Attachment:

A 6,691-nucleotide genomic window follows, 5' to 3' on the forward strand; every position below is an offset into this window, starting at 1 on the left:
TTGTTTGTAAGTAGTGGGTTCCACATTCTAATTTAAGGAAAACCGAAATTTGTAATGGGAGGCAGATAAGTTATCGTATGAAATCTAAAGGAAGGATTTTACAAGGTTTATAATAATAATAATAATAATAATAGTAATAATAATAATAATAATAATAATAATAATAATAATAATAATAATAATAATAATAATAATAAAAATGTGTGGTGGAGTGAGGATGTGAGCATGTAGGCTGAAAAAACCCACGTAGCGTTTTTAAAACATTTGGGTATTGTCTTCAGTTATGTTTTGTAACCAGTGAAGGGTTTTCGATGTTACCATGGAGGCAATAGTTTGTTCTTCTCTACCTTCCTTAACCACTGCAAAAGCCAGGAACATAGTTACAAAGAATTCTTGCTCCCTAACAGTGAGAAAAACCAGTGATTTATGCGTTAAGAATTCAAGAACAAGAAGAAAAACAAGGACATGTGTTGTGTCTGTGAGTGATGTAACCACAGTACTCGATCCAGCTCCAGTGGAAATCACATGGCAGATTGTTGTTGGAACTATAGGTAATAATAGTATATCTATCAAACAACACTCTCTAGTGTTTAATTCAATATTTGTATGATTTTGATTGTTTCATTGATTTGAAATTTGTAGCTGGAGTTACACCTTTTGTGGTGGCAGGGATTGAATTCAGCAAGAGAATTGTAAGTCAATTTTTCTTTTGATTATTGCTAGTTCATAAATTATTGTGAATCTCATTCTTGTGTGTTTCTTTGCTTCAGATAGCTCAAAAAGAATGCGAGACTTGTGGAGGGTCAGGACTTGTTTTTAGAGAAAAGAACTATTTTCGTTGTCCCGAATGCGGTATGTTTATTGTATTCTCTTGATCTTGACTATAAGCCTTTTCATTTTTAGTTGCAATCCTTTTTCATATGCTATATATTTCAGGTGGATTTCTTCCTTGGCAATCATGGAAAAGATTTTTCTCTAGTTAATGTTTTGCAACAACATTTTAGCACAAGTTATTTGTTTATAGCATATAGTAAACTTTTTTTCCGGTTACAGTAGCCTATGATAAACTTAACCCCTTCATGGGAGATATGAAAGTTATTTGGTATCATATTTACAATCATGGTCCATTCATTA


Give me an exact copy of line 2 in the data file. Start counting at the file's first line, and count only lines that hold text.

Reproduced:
TTGTTTGTAAGTAGTGGGTTCCACATTCTAATTTAAGGAAAACCGAAATTTGTAATGGGAGGCAGATAAGTTATCGTATGAAATCTAAAGGAAGGATTTTACAAGGTTTATAATAATAATAATAATAATAATAGTAATAATAATAATAATAATAATAATAATAATAATAATAATAATAATAATAATAATAATAATAAAAATGTGTGGTGGAGTGAGGATGTGAGCATGTAGGCTGAAAAAACCCACGTAGCGTTTTTAAAACATTTGGGTATTGTCTTCAGTTATGTTTTGTAACCAGTGAAGGGTTTTCGATGTTACCATGGAGGCAATAGTTTGTTCTTCTCTACCTTCCTTAACCACTGCAAAAGCCAGGAACATAGTTACAAAGAATTCTTGCTCCCTAACAGTGAGAAAAACCAGTGATTTATGCGTTAAGAATTCAAGAACAAGAAGAAAAACAAGGACATGTGTTGTGTCTGTGAGTGATGTAACCACAGTACTCGATCCAGCTCCAGTGGAAATCACATGGCAGATTGTTGTTGGAACTATAGGTAATAATAGTATATCTATCAAACAACACTCTCTAGTGTTTAATTCAATATTTGTATGATTTTGATTGTTTCATTGATTTGAAATTTGTAGCTGGAGTTACACCTTTTGTGGTGGCAGGGATTGAATTCAGCAAGAGAATTGTAAGTCAATTTTTCTTTTGATTATTGCTAGTTCATAAATTATTGTGAATCTCATTCTTGTGTGTTTCTTTGCTTCAGATAGCTCAAAAAGAATGCGAGACTTGTGGAGGGTCAGGACTTGTTTTTAGAGAAAAGAACTATTTTCGTTGTCCCGAATGCGGTATGTTTATTGTATTCTCTTGATCTTGACTATAAGCCTTTTCATTTTTAGTTGCAATCCTTTTTCATATGCTATATATTTCAGGTGGATTTCTTCCTTGGCAATCATGGAAAAGATTTTTCTCTAGTTAATGTTTTGCAACAACATTTTAGCACAAGTTATTTGTTTATAGCATATAGTAAACTTTTTTTCCGGTTACAGTAGCCTATGATAAACTTAACCCCTTCATGGGAGATATGAAAGTTATTTGGTATCATATTTACAATCATGGTCCATTCATTA